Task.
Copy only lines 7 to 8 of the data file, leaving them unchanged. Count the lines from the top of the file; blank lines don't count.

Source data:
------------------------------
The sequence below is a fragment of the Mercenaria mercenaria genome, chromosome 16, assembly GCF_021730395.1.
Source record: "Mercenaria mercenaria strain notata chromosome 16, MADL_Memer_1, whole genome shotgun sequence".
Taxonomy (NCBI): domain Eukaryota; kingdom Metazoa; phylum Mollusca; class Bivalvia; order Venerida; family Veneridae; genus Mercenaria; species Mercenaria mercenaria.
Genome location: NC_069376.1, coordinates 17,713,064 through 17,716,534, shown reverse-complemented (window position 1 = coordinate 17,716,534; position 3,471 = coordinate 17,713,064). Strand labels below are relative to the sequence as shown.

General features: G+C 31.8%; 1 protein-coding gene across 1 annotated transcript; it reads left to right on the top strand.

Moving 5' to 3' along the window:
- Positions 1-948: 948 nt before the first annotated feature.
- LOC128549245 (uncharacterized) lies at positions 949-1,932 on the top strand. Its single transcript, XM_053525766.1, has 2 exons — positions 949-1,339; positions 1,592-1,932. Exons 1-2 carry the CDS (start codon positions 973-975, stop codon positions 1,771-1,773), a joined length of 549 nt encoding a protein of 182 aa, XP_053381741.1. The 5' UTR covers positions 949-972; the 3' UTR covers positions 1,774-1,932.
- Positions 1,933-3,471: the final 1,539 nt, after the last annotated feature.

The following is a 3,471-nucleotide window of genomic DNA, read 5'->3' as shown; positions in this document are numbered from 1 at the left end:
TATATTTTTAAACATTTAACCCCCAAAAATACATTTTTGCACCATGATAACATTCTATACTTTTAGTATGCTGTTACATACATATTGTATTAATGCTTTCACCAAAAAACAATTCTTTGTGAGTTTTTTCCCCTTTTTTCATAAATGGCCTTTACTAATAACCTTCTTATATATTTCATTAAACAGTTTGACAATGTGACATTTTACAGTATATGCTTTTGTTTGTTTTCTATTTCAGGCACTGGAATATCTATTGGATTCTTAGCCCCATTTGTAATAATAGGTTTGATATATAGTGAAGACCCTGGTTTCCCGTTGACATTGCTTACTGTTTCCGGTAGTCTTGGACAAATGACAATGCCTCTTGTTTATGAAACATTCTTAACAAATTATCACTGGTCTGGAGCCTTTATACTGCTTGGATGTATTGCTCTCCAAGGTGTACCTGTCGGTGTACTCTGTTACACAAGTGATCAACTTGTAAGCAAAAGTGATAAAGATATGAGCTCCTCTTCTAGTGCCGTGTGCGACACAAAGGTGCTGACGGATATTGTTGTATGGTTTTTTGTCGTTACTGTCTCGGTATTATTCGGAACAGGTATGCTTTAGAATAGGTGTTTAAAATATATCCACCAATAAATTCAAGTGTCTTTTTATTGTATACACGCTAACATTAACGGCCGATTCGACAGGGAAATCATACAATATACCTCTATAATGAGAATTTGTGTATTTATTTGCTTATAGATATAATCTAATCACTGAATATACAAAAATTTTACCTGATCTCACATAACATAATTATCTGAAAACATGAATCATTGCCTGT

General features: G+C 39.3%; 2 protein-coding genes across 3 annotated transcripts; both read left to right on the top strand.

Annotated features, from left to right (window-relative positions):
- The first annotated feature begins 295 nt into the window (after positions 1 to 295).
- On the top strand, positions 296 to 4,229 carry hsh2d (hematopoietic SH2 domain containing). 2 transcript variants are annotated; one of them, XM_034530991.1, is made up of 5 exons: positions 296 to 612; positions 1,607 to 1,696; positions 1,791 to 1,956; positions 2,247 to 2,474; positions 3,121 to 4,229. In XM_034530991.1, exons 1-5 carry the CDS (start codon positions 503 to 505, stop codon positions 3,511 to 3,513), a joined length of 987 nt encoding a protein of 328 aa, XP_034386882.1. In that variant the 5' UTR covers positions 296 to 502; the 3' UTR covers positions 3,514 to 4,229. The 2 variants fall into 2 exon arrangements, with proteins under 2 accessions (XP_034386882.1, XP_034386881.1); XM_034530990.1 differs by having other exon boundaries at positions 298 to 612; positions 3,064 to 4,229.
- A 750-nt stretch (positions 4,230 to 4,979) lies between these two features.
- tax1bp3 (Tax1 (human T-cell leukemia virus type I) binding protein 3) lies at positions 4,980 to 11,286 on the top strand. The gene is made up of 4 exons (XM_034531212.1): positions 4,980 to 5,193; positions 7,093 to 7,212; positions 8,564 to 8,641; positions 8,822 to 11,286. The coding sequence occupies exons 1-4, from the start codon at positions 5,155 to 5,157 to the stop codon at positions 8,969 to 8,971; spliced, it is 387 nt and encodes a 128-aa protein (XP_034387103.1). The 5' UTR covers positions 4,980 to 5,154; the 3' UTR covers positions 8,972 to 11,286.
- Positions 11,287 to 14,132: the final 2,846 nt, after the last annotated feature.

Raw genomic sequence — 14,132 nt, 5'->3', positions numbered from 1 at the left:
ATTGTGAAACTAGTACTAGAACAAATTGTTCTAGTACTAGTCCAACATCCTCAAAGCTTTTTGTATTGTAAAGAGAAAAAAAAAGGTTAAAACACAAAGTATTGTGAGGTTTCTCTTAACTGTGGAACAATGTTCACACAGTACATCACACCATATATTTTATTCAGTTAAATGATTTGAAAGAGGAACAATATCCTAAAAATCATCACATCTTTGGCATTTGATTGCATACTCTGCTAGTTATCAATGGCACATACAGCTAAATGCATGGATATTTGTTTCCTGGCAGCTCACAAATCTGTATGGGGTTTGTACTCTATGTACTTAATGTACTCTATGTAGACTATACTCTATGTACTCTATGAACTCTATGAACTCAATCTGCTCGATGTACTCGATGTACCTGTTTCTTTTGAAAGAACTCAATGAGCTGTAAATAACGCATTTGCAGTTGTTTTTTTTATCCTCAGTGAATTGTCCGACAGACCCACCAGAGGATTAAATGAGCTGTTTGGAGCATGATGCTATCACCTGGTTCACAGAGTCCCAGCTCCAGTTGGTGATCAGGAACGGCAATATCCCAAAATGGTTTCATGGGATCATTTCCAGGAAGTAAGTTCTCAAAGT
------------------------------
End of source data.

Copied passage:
- Positions 1-948: 948 nt before the first annotated feature.
- LOC128549245 (uncharacterized) lies at positions 949-1,932 on the top strand. Its single transcript, XM_053525766.1, has 2 exons — positions 949-1,339; positions 1,592-1,932. Exons 1-2 carry the CDS (start codon positions 973-975, stop codon positions 1,771-1,773), a joined length of 549 nt encoding a protein of 182 aa, XP_053381741.1. The 5' UTR covers positions 949-972; the 3' UTR covers positions 1,774-1,932.